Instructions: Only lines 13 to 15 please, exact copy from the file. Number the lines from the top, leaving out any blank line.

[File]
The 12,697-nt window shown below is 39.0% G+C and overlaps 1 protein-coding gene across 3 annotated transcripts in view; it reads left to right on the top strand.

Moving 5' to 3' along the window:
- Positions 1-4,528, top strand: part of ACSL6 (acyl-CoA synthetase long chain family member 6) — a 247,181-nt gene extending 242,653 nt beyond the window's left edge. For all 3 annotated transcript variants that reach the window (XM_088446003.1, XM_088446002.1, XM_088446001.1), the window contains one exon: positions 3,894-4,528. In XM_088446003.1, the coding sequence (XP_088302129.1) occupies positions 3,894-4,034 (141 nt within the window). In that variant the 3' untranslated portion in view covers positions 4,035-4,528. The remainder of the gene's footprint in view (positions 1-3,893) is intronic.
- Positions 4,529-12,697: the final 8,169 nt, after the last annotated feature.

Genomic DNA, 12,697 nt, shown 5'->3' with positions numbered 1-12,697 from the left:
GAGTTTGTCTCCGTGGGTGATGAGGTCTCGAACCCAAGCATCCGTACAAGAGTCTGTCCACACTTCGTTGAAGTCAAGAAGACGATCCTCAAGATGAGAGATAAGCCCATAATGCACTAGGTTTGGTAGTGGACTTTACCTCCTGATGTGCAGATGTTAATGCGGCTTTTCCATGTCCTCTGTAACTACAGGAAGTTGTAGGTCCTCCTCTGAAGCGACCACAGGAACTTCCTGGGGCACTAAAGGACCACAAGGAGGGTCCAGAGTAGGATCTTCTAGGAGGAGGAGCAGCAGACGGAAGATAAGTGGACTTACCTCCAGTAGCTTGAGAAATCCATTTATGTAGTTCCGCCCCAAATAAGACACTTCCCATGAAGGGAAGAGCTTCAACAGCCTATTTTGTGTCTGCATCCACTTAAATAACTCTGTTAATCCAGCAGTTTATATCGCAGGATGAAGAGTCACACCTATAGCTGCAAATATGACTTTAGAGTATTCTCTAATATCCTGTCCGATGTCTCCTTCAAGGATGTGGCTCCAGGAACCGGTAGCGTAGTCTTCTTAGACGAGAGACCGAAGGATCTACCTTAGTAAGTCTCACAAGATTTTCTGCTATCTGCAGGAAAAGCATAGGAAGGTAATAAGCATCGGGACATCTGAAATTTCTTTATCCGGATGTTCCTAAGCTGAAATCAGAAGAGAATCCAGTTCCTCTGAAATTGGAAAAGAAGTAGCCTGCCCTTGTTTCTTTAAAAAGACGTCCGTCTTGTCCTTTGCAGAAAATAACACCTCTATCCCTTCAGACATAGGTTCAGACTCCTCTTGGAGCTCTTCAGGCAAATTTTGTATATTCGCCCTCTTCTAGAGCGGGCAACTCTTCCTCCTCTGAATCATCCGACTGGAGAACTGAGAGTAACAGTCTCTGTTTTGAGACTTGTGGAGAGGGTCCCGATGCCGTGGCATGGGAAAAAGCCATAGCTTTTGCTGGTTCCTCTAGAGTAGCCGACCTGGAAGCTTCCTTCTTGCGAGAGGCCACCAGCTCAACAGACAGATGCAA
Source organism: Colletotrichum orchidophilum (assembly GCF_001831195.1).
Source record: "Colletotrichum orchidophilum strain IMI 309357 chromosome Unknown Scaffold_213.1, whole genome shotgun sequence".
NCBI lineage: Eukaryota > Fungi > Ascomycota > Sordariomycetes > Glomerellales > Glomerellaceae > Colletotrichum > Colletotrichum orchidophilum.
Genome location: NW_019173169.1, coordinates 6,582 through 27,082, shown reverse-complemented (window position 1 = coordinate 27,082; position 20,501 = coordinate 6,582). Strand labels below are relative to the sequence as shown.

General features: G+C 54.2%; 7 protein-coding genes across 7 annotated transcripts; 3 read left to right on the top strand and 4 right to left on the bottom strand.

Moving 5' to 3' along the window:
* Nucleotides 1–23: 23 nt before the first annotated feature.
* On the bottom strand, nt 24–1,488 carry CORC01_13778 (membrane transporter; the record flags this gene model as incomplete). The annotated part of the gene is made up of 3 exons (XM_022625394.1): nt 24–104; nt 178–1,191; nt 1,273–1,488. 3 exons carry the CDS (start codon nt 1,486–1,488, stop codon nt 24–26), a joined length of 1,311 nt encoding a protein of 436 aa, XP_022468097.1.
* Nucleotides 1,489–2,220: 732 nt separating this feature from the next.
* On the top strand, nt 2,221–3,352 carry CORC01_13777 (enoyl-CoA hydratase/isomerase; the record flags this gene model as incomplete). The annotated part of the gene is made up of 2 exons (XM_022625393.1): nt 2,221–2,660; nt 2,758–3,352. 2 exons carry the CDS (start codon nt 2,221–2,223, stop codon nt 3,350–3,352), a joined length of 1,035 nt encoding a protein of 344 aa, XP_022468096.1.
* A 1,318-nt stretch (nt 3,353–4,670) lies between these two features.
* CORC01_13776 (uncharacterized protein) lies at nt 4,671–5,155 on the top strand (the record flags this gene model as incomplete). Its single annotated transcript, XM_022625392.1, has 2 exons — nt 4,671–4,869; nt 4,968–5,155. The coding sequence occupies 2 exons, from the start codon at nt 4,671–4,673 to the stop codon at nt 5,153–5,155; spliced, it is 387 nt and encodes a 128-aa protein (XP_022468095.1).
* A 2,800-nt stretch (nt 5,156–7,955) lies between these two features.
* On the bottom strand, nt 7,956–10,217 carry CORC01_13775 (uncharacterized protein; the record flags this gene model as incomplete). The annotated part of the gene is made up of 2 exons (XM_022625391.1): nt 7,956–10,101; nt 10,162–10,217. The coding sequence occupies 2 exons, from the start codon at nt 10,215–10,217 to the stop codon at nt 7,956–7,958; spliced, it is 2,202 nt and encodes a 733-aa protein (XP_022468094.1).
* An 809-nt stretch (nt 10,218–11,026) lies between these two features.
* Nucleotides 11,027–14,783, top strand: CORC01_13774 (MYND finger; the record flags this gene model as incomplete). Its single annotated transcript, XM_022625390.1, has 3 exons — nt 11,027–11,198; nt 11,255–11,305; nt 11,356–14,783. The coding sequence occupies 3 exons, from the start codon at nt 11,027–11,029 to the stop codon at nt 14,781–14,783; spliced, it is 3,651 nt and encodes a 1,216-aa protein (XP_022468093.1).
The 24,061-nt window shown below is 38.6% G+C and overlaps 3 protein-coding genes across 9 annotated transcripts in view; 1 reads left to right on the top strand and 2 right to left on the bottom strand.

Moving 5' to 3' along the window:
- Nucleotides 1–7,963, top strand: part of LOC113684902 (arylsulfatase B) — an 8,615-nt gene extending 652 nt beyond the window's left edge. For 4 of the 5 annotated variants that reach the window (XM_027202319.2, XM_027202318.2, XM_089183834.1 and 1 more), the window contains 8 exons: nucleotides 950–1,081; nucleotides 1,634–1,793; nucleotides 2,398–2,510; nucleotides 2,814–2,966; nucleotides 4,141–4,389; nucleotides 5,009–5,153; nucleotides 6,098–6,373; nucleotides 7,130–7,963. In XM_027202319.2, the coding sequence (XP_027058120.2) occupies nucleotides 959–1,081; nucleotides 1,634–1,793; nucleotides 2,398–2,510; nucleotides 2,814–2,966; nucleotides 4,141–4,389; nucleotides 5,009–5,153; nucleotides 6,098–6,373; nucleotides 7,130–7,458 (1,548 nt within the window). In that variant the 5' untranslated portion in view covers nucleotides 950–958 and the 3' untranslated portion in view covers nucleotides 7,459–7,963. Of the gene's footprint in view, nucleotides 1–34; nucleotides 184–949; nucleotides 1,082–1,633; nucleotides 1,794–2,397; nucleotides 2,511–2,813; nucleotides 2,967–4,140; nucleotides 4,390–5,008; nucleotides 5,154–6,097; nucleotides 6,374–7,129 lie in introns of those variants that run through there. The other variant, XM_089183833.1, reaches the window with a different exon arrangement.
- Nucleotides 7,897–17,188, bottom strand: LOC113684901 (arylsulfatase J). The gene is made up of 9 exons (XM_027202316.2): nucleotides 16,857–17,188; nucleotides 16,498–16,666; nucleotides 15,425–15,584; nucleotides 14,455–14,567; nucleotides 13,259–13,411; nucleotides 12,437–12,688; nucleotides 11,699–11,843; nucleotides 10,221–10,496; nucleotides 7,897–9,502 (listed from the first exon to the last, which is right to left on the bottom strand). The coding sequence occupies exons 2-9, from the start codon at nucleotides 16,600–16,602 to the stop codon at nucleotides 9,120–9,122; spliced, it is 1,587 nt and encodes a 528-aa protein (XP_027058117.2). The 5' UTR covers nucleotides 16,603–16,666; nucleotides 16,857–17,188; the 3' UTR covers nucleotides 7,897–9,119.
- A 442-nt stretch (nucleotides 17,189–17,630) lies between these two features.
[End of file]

* Nucleotides 1–23: 23 nt before the first annotated feature.
* On the bottom strand, nt 24–1,488 carry CORC01_13778 (membrane transporter; the record flags this gene model as incomplete). The annotated part of the gene is made up of 3 exons (XM_022625394.1): nt 24–104; nt 178–1,191; nt 1,273–1,488. 3 exons carry the CDS (start codon nt 1,486–1,488, stop codon nt 24–26), a joined length of 1,311 nt encoding a protein of 436 aa, XP_022468097.1.
* Nucleotides 1,489–2,220: 732 nt separating this feature from the next.